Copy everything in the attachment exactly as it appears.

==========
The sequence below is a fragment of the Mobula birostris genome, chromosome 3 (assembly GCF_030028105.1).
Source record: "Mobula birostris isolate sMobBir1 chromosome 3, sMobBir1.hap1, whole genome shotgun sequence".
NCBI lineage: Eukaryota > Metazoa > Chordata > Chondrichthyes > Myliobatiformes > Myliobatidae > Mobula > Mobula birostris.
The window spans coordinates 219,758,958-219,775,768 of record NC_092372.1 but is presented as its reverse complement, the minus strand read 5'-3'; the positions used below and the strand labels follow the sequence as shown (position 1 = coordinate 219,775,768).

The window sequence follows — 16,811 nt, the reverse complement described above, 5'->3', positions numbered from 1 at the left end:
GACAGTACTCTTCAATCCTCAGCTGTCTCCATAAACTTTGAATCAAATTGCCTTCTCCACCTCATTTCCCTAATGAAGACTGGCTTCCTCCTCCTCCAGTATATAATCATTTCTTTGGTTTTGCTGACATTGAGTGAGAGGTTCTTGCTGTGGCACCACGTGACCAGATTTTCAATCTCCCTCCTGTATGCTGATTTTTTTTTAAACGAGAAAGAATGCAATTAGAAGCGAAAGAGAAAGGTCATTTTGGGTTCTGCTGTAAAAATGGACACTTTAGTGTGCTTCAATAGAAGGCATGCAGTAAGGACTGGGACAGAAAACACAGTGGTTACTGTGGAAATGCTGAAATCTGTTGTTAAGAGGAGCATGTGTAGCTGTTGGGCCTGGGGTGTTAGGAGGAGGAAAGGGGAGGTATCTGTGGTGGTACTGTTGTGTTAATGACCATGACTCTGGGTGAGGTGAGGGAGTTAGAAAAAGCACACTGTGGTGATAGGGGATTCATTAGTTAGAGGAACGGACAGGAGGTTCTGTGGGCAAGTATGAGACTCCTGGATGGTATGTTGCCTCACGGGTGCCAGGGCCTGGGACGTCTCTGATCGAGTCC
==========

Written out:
The sequence below is a fragment of the Mobula birostris genome, chromosome 3 (assembly GCF_030028105.1).
Source record: "Mobula birostris isolate sMobBir1 chromosome 3, sMobBir1.hap1, whole genome shotgun sequence".
NCBI lineage: Eukaryota > Metazoa > Chordata > Chondrichthyes > Myliobatiformes > Myliobatidae > Mobula > Mobula birostris.
The window spans coordinates 219,758,958-219,775,768 of record NC_092372.1 but is presented as its reverse complement, the minus strand read 5'-3'; the positions used below and the strand labels follow the sequence as shown (position 1 = coordinate 219,775,768).

The window sequence follows — 16,811 nt, the reverse complement described above, 5'->3', positions numbered from 1 at the left end:
GACAGTACTCTTCAATCCTCAGCTGTCTCCATAAACTTTGAATCAAATTGCCTTCTCCACCTCATTTCCCTAATGAAGACTGGCTTCCTCCTCCTCCAGTATATAATCATTTCTTTGGTTTTGCTGACATTGAGTGAGAGGTTCTTGCTGTGGCACCACGTGACCAGATTTTCAATCTCCCTCCTGTATGCTGATTTTTTTTTAAACGAGAAAGAATGCAATTAGAAGCGAAAGAGAAAGGTCATTTTGGGTTCTGCTGTAAAAATGGACACTTTAGTGTGCTTCAATAGAAGGCATGCAGTAAGGACTGGGACAGAAAACACAGTGGTTACTGTGGAAATGCTGAAATCTGTTGTTAAGAGGAGCATGTGTAGCTGTTGGGCCTGGGGTGTTAGGAGGAGGAAAGGGGAGGTATCTGTGGTGGTACTGTTGTGTTAATGACCATGACTCTGGGTGAGGTGAGGGAGTTAGAAAAAGCACACTGTGGTGATAGGGGATTCATTAGTTAGAGGAACGGACAGGAGGTTCTGTGGGCAAGTATGAGACTCCTGGATGGTATGTTGCCTCACGGGTGCCAGGGCCTGGGACGTCTCTGATCGAGTCC